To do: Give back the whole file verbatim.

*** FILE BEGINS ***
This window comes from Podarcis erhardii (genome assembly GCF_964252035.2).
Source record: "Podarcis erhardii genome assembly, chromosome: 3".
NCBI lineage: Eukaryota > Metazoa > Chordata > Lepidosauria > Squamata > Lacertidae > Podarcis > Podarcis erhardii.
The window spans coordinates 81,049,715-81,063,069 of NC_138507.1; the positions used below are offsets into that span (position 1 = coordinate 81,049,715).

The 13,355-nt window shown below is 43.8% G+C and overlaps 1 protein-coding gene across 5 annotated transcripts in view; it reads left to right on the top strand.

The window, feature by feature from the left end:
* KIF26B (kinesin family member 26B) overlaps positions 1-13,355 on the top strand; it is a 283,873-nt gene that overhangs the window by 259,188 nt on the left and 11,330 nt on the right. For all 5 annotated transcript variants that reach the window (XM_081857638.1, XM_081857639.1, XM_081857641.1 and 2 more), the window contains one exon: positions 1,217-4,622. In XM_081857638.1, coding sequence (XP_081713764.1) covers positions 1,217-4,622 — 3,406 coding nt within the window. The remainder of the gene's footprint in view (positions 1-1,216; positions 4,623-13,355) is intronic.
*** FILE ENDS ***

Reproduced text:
This window comes from Podarcis erhardii (genome assembly GCF_964252035.2).
Source record: "Podarcis erhardii genome assembly, chromosome: 3".
NCBI lineage: Eukaryota > Metazoa > Chordata > Lepidosauria > Squamata > Lacertidae > Podarcis > Podarcis erhardii.
The window spans coordinates 81,049,715-81,063,069 of NC_138507.1; the positions used below are offsets into that span (position 1 = coordinate 81,049,715).

The 13,355-nt window shown below is 43.8% G+C and overlaps 1 protein-coding gene across 5 annotated transcripts in view; it reads left to right on the top strand.

The window, feature by feature from the left end:
* KIF26B (kinesin family member 26B) overlaps positions 1-13,355 on the top strand; it is a 283,873-nt gene that overhangs the window by 259,188 nt on the left and 11,330 nt on the right. For all 5 annotated transcript variants that reach the window (XM_081857638.1, XM_081857639.1, XM_081857641.1 and 2 more), the window contains one exon: positions 1,217-4,622. In XM_081857638.1, coding sequence (XP_081713764.1) covers positions 1,217-4,622 — 3,406 coding nt within the window. The remainder of the gene's footprint in view (positions 1-1,216; positions 4,623-13,355) is intronic.